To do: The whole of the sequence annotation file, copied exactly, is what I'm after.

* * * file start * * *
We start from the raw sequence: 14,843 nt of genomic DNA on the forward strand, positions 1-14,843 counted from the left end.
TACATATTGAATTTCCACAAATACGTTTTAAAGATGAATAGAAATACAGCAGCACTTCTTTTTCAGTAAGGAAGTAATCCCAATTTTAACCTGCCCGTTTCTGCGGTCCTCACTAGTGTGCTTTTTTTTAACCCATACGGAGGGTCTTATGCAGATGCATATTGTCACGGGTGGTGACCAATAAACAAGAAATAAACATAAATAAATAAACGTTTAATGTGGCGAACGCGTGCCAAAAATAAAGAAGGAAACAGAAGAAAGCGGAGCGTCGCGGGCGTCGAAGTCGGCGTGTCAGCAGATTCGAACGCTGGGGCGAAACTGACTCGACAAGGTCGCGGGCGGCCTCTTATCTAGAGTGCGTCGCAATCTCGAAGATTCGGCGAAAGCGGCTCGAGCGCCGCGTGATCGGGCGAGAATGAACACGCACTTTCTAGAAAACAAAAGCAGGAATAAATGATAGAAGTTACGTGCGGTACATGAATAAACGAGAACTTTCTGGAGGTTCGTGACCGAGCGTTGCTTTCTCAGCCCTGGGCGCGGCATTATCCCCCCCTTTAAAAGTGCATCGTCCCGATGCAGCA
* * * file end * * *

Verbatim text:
We start from the raw sequence: 14,843 nt of genomic DNA on the forward strand, positions 1-14,843 counted from the left end.
TACATATTGAATTTCCACAAATACGTTTTAAAGATGAATAGAAATACAGCAGCACTTCTTTTTCAGTAAGGAAGTAATCCCAATTTTAACCTGCCCGTTTCTGCGGTCCTCACTAGTGTGCTTTTTTTTAACCCATACGGAGGGTCTTATGCAGATGCATATTGTCACGGGTGGTGACCAATAAACAAGAAATAAACATAAATAAATAAACGTTTAATGTGGCGAACGCGTGCCAAAAATAAAGAAGGAAACAGAAGAAAGCGGAGCGTCGCGGGCGTCGAAGTCGGCGTGTCAGCAGATTCGAACGCTGGGGCGAAACTGACTCGACAAGGTCGCGGGCGGCCTCTTATCTAGAGTGCGTCGCAATCTCGAAGATTCGGCGAAAGCGGCTCGAGCGCCGCGTGATCGGGCGAGAATGAACACGCACTTTCTAGAAAACAAAAGCAGGAATAAATGATAGAAGTTACGTGCGGTACATGAATAAACGAGAACTTTCTGGAGGTTCGTGACCGAGCGTTGCTTTCTCAGCCCTGGGCGCGGCATTATCCCCCCCTTTAAAAGTGCATCGTCCCGATGCAGCA